When you work at a small nonprofit, or just a nonprofit with a very small development staff, life feels very rushed all the time.
Who posts on social media? You do.
Who updates the website? You do.
Who writes the appeals? You do.
And maybe you don’t even have a development staff, and it’s just you, the Executive Director, doing all the fundraising.
When that happens just getting out one or two appeals a year can feel like a monumental task.
But let’s face it: sending out an appeal here and there with no planning or cultivation is not an individual giving program.
You are absolutely leaving money on the table.
Maybe a lot of money.
Depending on when you’re reading this, perhaps the all-important holiday giving season is upon us. This is the time of year that so many people complete their charitable giving.
If so, it’s time to make sure you’re better prepared for next year.
But if there’s still time before the holidays (and there are still four more months at the time I’m writing this), this is the perfect time to get going.
Four months is plenty of time to implement the bones of a successful individual giving program.
I’m happy to show you my easy recipe to get your individual giving program off the ground and ensure a very happy holiday for your organization.
STEP #1: MAKE YOUR LIST AND CHECK IT TWICE (JULY – EARLY AUGUST)
They say the money is in the list. It’s true.
An organization’s greatest asset as it begins an individual giving program is its email and snail mail database.
(Need to build a bigger list? Here’s some specific advice on growing an email list.)
Before starting to cultivate and solicit anybody in a systematic way, take the time to thoroughly review your mailing list. If you haven’t had time to implement a true individual giving program, you might not have taken the time to recently review your list.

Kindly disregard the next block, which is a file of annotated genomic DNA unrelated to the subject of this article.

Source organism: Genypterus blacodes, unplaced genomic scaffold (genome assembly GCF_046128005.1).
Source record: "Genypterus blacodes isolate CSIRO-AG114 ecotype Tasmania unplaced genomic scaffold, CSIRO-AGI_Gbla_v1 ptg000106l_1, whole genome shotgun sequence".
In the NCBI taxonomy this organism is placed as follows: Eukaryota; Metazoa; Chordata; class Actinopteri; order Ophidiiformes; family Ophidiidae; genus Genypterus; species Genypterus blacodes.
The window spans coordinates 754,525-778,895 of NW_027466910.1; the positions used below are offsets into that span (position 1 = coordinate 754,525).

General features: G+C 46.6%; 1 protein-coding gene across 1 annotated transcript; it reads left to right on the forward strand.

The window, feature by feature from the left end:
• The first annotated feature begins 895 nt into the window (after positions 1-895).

You need to remove anyone who shouldn’t be solicited through mail or email, but instead requires a personal solicitation. These names include:
- Government officials
- VIPs that you are cultivating for other purposes
- Anyone for whom a request for money without a personal ask would be inappropriate
- Donors that need personal attention for any reason.
I’ll tackle what to do with the names you review in a future blog post, but for now just keep them to the side.
The remaining names are the basis of your individual giving program.
This list review is time-consuming, but unfortunately, it must be done. My suggestion is to block two hours in a staff meeting and do it as a group with one person dedicated to taking notes. The process can be more enjoyable when done with a group, and often the decision of who to remove from a list or who requires personal solicitation benefits from the group discussion.
STEP #2: SET YOUR CULTIVATION AND SOLICITATION CALENDAR (AUGUST)
A critical key to a successful individual giving program is a set calendar with plenty of cultivation, and set dates for solicitations.
Don’t wait until the fall to put this together, set your communication dates in stone now.